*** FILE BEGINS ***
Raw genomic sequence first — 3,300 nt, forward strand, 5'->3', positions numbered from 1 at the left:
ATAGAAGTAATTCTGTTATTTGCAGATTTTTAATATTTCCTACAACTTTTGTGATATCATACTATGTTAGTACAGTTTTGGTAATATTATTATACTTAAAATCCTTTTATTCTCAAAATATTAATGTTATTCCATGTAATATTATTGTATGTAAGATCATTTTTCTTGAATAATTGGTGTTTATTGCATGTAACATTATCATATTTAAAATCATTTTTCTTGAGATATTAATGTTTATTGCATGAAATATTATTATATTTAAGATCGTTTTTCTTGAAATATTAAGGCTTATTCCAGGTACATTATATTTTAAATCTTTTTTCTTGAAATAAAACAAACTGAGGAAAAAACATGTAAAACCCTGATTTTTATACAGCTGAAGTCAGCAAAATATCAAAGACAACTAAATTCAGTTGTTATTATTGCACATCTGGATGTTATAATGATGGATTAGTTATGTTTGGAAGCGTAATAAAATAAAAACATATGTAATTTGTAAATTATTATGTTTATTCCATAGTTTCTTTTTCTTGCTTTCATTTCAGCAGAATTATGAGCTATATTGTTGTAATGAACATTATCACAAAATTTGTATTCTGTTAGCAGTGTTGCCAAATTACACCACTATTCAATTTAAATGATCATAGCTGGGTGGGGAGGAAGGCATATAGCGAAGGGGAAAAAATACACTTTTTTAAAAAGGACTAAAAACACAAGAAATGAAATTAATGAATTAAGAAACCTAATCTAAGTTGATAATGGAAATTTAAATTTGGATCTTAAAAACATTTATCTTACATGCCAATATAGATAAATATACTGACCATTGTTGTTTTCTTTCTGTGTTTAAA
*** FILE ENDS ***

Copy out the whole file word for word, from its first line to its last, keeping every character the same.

Raw genomic sequence first — 3,300 nt, forward strand, 5'->3', positions numbered from 1 at the left:
ATAGAAGTAATTCTGTTATTTGCAGATTTTTAATATTTCCTACAACTTTTGTGATATCATACTATGTTAGTACAGTTTTGGTAATATTATTATACTTAAAATCCTTTTATTCTCAAAATATTAATGTTATTCCATGTAATATTATTGTATGTAAGATCATTTTTCTTGAATAATTGGTGTTTATTGCATGTAACATTATCATATTTAAAATCATTTTTCTTGAGATATTAATGTTTATTGCATGAAATATTATTATATTTAAGATCGTTTTTCTTGAAATATTAAGGCTTATTCCAGGTACATTATATTTTAAATCTTTTTTCTTGAAATAAAACAAACTGAGGAAAAAACATGTAAAACCCTGATTTTTATACAGCTGAAGTCAGCAAAATATCAAAGACAACTAAATTCAGTTGTTATTATTGCACATCTGGATGTTATAATGATGGATTAGTTATGTTTGGAAGCGTAATAAAATAAAAACATATGTAATTTGTAAATTATTATGTTTATTCCATAGTTTCTTTTTCTTGCTTTCATTTCAGCAGAATTATGAGCTATATTGTTGTAATGAACATTATCACAAAATTTGTATTCTGTTAGCAGTGTTGCCAAATTACACCACTATTCAATTTAAATGATCATAGCTGGGTGGGGAGGAAGGCATATAGCGAAGGGGAAAAAATACACTTTTTTAAAAAGGACTAAAAACACAAGAAATGAAATTAATGAATTAAGAAACCTAATCTAAGTTGATAATGGAAATTTAAATTTGGATCTTAAAAACATTTATCTTACATGCCAATATAGATAAATATACTGACCATTGTTGTTTTCTTTCTGTGTTTAAA